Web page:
09 October 2018

How long will the good times last?

Lest the headline surprise some readers I must clarify that I am referring to the US, not India.

Last week, in a column in the Washington Post Matt O'Brien wrote:

"This is the kind of economy that central bankers dream about.

"No, really, they had to dream about it. That's because, other than the late 1990s, we've never seen the confluence of so much positive economic news like we are now. Unemployment, after all, has just fallen to an almost-50-year low of 3.7 percent, and wages are still rising at a more respectable rate of 2.8 percent -- but despite all that, prices have only gone up a restrained 2.3 percent the past year."

In response to the good news, the Fed raised its benchmark interest rate in September 2018 and hinted at one more this year and three in 2019.

How long will these good times last?

The figure below shows the growth rate of Corrected Money Supply (CMS, my measure) since 1961. A month ago the US Bureau of Economic Analysis radically reworked data for a host of measures such as personal consumption expenditure and the personal saving rate. The chart for CMS growth uses the new data. As can be seen, whenever CMS growth falls to zero, it is usually the cue for a crash in one or more asset markets and a coming recession or mini-recession.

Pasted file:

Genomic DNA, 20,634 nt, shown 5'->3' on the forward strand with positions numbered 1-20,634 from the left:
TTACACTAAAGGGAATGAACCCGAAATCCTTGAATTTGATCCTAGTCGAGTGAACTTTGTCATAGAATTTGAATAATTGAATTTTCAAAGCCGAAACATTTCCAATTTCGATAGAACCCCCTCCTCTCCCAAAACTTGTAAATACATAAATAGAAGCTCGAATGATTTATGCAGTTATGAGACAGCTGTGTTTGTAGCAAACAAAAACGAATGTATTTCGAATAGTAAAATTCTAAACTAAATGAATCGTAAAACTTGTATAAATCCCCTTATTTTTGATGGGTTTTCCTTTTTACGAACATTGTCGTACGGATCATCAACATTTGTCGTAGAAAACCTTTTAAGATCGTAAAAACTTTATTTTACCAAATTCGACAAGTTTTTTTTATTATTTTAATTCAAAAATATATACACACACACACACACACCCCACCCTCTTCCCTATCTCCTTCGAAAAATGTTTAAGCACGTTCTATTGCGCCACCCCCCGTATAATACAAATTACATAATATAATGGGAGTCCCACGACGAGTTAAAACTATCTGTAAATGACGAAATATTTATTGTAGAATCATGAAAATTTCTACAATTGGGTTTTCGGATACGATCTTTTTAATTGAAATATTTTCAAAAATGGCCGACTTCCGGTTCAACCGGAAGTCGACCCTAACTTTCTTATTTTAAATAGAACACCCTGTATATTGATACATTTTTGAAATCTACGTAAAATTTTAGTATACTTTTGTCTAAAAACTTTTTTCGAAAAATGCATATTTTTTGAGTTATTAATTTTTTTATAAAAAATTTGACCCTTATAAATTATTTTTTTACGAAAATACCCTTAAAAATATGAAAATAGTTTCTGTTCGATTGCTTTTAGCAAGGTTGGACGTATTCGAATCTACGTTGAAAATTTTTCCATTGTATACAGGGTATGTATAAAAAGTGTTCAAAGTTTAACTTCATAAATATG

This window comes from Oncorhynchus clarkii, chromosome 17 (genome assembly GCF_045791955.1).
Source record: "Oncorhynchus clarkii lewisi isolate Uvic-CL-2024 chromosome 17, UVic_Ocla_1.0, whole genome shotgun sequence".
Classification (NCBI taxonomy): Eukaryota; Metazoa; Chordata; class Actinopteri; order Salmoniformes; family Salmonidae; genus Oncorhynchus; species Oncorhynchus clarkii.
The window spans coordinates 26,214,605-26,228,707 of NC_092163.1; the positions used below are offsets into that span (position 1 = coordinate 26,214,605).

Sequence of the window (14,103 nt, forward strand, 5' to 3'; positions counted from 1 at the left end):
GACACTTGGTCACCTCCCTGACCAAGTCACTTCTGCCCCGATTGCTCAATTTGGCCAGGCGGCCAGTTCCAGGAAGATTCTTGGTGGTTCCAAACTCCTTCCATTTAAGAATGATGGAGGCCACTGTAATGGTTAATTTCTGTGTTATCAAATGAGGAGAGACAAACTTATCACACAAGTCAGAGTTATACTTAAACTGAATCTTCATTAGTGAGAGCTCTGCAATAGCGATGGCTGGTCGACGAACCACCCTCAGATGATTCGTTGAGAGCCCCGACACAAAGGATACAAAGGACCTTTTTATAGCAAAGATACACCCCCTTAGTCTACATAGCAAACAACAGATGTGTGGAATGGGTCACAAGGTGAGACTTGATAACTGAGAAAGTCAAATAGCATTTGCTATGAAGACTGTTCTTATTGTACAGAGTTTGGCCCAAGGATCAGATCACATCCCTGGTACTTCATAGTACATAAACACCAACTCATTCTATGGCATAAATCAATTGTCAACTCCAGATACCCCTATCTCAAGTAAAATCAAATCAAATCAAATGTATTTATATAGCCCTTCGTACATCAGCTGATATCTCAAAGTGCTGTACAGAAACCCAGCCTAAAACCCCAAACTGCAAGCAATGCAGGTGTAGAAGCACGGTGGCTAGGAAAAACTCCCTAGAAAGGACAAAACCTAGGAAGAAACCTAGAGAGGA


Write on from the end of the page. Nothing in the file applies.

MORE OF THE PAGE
In 2015, when CMS growth came close to zero and stayed there for some time there was a mini recession. After that, the CMS growth rate again rose much above 10%.

Since the beginning of 2017, however, CMS growth has been falling steadily and it is now hovering around 2.5% (the figure is for August 1, 2018). The rate hike in September has probably pushed the growth rate of money supply further down.

At the moment, one can safely say that the Fed's plan for three more rate hikes in 2019 will not materialise. The US economy will go into a tailspin much before that.

Category: Economics

Philip George
Understanding Keynes to go beyond him

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